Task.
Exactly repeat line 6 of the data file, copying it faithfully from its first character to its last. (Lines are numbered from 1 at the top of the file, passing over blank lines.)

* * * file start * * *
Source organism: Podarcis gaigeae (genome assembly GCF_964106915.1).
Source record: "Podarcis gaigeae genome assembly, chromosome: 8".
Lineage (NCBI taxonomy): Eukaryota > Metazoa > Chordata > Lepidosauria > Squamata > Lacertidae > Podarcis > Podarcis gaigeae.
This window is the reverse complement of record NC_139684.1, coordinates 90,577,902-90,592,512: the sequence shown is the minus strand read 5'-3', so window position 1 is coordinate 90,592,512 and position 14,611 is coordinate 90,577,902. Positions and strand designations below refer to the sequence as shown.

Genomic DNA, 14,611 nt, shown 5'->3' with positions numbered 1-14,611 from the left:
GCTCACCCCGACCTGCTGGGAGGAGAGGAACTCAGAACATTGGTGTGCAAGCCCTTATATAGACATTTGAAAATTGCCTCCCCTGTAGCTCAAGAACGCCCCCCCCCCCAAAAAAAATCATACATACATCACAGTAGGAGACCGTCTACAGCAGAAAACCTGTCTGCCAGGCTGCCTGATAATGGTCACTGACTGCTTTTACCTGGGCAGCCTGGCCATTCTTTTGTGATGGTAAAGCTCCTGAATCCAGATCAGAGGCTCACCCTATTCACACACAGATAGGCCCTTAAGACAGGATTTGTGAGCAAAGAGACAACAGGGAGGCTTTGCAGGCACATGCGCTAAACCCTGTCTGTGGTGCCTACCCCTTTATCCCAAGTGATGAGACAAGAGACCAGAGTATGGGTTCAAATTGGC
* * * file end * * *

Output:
GCTCACCCCGACCTGCTGGGAGGAGAGGAACTCAGAACATTGGTGTGCAAGCCCTTATATAGACATTTGAAAATTGCCTCCCCTGTAGCTCAAGAACGCCCCCCCCCCCAAAAAAAATCATACATACATCACAGTAGGAGACCGTCTACAGCAGAAAACCTGTCTGCCAGGCTGCCTGATAATGGTCACTGACTGCTTTTACCTGGGCAGCCTGGCCATTCTTTTGTGATGGTAAAGCTCCTGAATCCAGATCAGAGGCTCACCCTATTCACACACAGATAGGCCCTTAAGACAGGATTTGTGAGCAAAGAGACAACAGGGAGGCTTTGCAGGCACATGCGCTAAACCCTGTCTGTGGTGCCTACCCCTTTATCCCAAGTGATGAGACAAGAGACCAGAGTATGGGTTCAAATTGGC